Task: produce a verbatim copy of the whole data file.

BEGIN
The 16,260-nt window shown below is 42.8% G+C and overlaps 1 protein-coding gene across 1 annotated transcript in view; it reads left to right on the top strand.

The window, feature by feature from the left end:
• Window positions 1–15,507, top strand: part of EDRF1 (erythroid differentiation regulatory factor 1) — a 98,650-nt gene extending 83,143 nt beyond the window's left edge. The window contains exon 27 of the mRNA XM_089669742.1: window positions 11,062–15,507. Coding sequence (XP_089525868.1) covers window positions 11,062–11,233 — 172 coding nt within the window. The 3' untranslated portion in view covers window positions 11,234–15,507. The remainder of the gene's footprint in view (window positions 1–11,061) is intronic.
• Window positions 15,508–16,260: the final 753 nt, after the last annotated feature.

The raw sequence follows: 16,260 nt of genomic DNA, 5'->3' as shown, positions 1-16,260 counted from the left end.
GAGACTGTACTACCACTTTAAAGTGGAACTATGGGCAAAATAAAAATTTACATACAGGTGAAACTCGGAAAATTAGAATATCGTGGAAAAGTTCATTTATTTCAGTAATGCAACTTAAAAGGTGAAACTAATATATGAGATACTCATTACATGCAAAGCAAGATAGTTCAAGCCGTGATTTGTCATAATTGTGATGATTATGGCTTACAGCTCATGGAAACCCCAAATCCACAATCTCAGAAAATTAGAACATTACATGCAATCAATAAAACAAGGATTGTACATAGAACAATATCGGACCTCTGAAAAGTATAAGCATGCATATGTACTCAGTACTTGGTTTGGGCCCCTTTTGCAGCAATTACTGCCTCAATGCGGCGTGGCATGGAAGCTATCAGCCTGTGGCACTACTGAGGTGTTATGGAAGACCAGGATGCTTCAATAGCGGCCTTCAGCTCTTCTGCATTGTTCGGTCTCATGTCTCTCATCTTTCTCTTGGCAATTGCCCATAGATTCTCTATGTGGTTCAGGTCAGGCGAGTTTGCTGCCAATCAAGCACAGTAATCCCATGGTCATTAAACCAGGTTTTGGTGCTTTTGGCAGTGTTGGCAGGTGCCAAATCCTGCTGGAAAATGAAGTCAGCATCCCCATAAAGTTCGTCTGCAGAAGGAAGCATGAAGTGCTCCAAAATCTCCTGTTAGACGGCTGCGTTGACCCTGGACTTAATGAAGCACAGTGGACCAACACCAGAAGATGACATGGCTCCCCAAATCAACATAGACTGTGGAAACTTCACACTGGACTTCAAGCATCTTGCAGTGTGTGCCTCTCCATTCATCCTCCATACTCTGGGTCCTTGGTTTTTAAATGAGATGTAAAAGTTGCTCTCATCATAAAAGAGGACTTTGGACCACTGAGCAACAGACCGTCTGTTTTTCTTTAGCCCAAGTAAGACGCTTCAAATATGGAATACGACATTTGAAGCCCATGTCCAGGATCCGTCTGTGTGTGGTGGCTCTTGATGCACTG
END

The 16,260-nt window shown below is 42.8% G+C and overlaps 1 protein-coding gene across 1 annotated transcript in view; it reads left to right on the top strand.

The window, feature by feature from the left end:
• Window positions 1–15,507, top strand: part of EDRF1 (erythroid differentiation regulatory factor 1) — a 98,650-nt gene extending 83,143 nt beyond the window's left edge. The window contains exon 27 of the mRNA XM_089669742.1: window positions 11,062–15,507. Coding sequence (XP_089525868.1) covers window positions 11,062–11,233 — 172 coding nt within the window. The 3' untranslated portion in view covers window positions 11,234–15,507. The remainder of the gene's footprint in view (window positions 1–11,061) is intronic.
• Window positions 15,508–16,260: the final 753 nt, after the last annotated feature.

The raw sequence follows: 16,260 nt of genomic DNA, 5'->3' as shown, positions 1-16,260 counted from the left end.
GAGACTGTACTACCACTTTAAAGTGGAACTATGGGCAAAATAAAAATTTACATACAGGTGAAACTCGGAAAATTAGAATATCGTGGAAAAGTTCATTTATTTCAGTAATGCAACTTAAAAGGTGAAACTAATATATGAGATACTCATTACATGCAAAGCAAGATAGTTCAAGCCGTGATTTGTCATAATTGTGATGATTATGGCTTACAGCTCATGGAAACCCCAAATCCACAATCTCAGAAAATTAGAACATTACATGCAATCAATAAAACAAGGATTGTACATAGAACAATATCGGACCTCTGAAAAGTATAAGCATGCATATGTACTCAGTACTTGGTTTGGGCCCCTTTTGCAGCAATTACTGCCTCAATGCGGCGTGGCATGGAAGCTATCAGCCTGTGGCACTACTGAGGTGTTATGGAAGACCAGGATGCTTCAATAGCGGCCTTCAGCTCTTCTGCATTGTTCGGTCTCATGTCTCTCATCTTTCTCTTGGCAATTGCCCATAGATTCTCTATGTGGTTCAGGTCAGGCGAGTTTGCTGCCAATCAAGCACAGTAATCCCATGGTCATTAAACCAGGTTTTGGTGCTTTTGGCAGTGTTGGCAGGTGCCAAATCCTGCTGGAAAATGAAGTCAGCATCCCCATAAAGTTCGTCTGCAGAAGGAAGCATGAAGTGCTCCAAAATCTCCTGTTAGACGGCTGCGTTGACCCTGGACTTAATGAAGCACAGTGGACCAACACCAGAAGATGACATGGCTCCCCAAATCAACATAGACTGTGGAAACTTCACACTGGACTTCAAGCATCTTGCAGTGTGTGCCTCTCCATTCATCCTCCATACTCTGGGTCCTTGGTTTTTAAATGAGATGTAAAAGTTGCTCTCATCATAAAAGAGGACTTTGGACCACTGAGCAACAGACCGTCTGTTTTTCTTTAGCCCAAGTAAGACGCTTCAAATATGGAATACGACATTTGAAGCCCATGTCCAGGATCCGTCTGTGTGTGGTGGCTCTTGATGCACTG